How do you get started programming for DMA?
You need to initialize a periodic timer which will trigger the ADC.
You need to initialize the ADC and DMA with the address of the ADC, the address of the memory buffer, the number of data to be saved, and all the desired options as stated above.

If you are not quite ready for DMA you need to step back and do something simple such as request ADC data on demand by polling the ADC when it has completed a single conversion.
 

danadak

Joined Mar 10, 2018
4,057
DMA setup certainly not trivial, but modern tools with DMA wizard make life a lot easier.
That of course does not make setting up advanced operations like chaining trivial
but nor is it rocket science.

Here is a couple of ap notes that cover some basics and advanced topics, like timing. Particular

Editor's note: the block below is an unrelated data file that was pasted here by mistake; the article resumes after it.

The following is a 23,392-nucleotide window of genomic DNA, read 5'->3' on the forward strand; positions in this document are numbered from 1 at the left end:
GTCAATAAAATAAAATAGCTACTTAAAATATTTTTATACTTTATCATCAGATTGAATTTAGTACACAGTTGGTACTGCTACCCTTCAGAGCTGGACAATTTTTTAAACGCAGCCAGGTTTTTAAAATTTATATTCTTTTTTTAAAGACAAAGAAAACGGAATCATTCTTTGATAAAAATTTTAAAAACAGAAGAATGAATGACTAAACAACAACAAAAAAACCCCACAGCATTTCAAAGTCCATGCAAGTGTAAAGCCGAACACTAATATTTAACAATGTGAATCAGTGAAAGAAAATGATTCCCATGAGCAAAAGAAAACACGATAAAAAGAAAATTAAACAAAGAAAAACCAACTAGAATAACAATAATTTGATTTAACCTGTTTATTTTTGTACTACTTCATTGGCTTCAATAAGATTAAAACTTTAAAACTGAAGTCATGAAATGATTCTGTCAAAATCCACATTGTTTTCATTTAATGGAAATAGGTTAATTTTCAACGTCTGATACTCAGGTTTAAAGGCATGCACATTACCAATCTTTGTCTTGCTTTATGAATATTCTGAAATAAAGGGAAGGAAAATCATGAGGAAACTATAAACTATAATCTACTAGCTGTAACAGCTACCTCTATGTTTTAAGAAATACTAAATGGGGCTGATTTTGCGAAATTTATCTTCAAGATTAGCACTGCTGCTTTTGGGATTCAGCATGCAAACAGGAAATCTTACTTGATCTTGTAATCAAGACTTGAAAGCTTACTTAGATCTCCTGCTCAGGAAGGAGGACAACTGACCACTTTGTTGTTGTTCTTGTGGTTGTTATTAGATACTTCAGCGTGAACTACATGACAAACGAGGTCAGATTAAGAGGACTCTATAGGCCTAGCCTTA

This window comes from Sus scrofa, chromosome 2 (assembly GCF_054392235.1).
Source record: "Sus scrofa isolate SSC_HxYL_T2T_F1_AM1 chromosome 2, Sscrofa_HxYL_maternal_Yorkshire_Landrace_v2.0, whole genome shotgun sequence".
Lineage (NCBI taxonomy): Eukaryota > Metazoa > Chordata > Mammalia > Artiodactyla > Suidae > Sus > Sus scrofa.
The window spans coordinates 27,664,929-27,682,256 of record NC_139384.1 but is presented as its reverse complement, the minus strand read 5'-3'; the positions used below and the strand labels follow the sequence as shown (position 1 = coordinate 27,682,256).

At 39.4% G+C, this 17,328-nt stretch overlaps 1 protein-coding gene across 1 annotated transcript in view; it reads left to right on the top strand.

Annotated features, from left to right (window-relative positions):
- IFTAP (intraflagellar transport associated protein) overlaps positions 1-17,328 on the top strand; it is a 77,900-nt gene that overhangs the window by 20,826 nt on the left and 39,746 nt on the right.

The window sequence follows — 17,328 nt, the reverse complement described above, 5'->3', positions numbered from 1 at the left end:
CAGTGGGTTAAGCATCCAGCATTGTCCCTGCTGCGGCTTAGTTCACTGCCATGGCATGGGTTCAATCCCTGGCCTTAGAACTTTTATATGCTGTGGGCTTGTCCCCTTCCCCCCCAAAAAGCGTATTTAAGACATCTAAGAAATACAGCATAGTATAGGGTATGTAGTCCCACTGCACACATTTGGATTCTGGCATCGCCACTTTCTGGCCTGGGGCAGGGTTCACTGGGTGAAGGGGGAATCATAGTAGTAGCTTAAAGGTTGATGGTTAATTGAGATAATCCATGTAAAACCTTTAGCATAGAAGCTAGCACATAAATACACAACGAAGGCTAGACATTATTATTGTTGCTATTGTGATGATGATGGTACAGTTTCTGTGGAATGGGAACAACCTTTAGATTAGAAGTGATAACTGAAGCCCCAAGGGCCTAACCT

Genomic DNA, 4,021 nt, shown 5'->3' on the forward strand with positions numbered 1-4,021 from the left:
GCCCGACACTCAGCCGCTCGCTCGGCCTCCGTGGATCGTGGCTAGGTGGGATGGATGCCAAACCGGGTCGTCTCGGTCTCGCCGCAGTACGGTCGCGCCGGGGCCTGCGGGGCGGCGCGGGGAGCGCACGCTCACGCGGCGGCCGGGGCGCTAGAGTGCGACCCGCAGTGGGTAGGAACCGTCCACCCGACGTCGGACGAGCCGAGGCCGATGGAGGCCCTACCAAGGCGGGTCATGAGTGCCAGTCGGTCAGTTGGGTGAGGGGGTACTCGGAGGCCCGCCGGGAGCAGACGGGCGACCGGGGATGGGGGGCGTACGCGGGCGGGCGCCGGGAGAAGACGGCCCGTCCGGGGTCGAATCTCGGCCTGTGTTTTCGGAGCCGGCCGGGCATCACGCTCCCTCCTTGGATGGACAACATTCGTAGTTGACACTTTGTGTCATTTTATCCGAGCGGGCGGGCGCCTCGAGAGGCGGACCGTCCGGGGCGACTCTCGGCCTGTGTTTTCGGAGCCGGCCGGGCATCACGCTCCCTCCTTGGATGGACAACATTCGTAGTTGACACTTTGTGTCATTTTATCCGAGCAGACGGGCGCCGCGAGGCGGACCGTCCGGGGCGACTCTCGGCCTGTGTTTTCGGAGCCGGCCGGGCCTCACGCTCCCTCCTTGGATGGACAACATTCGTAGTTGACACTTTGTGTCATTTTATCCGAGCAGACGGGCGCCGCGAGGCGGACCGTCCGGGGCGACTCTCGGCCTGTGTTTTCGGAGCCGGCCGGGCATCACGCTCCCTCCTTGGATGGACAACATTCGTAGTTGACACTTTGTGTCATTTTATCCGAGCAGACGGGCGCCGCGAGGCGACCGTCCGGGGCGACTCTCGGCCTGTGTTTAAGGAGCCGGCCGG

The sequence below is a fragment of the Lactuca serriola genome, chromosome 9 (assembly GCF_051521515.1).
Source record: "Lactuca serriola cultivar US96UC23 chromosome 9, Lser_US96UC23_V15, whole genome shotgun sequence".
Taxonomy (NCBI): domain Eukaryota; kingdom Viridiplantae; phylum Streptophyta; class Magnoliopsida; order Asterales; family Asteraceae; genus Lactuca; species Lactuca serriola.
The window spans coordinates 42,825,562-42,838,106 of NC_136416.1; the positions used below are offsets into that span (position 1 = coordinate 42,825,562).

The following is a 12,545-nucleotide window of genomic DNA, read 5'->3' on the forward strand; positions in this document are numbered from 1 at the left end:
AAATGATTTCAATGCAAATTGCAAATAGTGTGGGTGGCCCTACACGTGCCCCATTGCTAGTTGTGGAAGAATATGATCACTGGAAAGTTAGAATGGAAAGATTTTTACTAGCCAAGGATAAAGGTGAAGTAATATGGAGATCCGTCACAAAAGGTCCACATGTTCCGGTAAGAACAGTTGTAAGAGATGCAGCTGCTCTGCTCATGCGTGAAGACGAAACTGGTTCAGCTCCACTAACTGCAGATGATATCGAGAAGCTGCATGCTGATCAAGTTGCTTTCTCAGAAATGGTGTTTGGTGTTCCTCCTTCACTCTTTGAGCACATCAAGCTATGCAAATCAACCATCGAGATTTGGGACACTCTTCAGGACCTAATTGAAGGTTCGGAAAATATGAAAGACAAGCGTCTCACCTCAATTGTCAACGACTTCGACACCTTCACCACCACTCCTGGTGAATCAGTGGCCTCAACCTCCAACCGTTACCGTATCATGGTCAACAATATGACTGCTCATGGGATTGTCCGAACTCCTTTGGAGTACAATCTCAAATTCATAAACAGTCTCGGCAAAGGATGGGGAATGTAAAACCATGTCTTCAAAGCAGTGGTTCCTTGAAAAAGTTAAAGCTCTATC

to a specific processor, but instructive never-the-less.

http://www.cypress.com/documentation/application-notes/an61102-psoc-3-and-psoc-5lp-adc-data-buffering-using-dma

http://www.cypress.com/documentation/application-notes/an52705-psoc-3-and-psoc-5lp-getting-started-dma

http://www.cypress.com/file/46156/download


Regards, Dana.
 

Thread Starter

ashokraj

Joined Feb 1, 2018
89
Thanks for the links and a lot of information Dana! I am new to ARM and also new to STM32 microcontroller. Unfortunately this is the first time I have heard of cypress and also PSOC, I will keep this in consideration for future. I have some small basic questions i.e., does cypress use the IDE of keil, is it use ARM architecture?
 

danadak